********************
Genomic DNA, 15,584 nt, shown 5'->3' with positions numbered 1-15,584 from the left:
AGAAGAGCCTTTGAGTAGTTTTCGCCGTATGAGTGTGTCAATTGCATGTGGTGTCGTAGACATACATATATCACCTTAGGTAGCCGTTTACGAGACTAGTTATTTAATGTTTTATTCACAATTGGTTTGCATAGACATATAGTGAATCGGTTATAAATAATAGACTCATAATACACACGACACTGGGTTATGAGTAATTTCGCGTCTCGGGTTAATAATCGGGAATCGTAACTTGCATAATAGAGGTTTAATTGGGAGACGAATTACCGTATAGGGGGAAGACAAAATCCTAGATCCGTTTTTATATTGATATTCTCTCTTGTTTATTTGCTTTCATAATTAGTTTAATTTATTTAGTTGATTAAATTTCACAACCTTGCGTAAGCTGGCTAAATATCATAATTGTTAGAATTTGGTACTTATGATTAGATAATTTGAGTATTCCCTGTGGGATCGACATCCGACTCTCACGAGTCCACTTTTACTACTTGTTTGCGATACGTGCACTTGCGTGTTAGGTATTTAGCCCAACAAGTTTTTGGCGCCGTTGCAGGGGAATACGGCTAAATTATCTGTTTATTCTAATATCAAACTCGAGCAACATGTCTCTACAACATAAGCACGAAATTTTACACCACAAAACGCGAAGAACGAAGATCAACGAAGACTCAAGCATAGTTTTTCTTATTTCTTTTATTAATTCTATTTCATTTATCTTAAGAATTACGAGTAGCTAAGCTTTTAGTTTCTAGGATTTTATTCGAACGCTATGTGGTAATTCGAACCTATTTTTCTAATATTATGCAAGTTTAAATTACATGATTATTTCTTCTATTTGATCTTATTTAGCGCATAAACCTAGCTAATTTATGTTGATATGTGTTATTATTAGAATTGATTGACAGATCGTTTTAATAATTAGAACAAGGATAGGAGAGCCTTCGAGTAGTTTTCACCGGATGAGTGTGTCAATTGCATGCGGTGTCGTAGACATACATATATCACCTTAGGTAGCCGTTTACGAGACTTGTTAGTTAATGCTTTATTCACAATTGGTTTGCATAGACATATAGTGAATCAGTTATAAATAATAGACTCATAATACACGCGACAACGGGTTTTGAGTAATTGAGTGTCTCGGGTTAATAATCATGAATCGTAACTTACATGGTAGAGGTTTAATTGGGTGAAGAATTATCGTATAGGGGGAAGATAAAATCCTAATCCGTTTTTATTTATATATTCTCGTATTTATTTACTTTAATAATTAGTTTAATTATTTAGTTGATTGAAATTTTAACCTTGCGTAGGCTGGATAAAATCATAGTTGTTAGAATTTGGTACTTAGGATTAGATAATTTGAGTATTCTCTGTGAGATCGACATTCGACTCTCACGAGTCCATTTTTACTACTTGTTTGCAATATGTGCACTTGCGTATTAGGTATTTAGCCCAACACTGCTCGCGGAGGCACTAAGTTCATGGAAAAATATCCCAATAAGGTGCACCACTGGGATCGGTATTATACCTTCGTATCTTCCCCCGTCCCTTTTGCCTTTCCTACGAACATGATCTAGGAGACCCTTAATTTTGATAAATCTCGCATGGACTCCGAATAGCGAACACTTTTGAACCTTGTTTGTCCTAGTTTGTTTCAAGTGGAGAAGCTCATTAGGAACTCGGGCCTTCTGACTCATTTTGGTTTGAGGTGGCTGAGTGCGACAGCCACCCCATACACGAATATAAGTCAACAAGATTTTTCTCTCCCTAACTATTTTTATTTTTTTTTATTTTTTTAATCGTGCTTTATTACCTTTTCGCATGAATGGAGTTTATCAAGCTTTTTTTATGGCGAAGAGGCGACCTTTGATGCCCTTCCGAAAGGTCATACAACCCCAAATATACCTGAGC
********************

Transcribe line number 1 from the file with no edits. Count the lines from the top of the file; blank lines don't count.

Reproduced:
Genomic DNA, 15,584 nt, shown 5'->3' with positions numbered 1-15,584 from the left: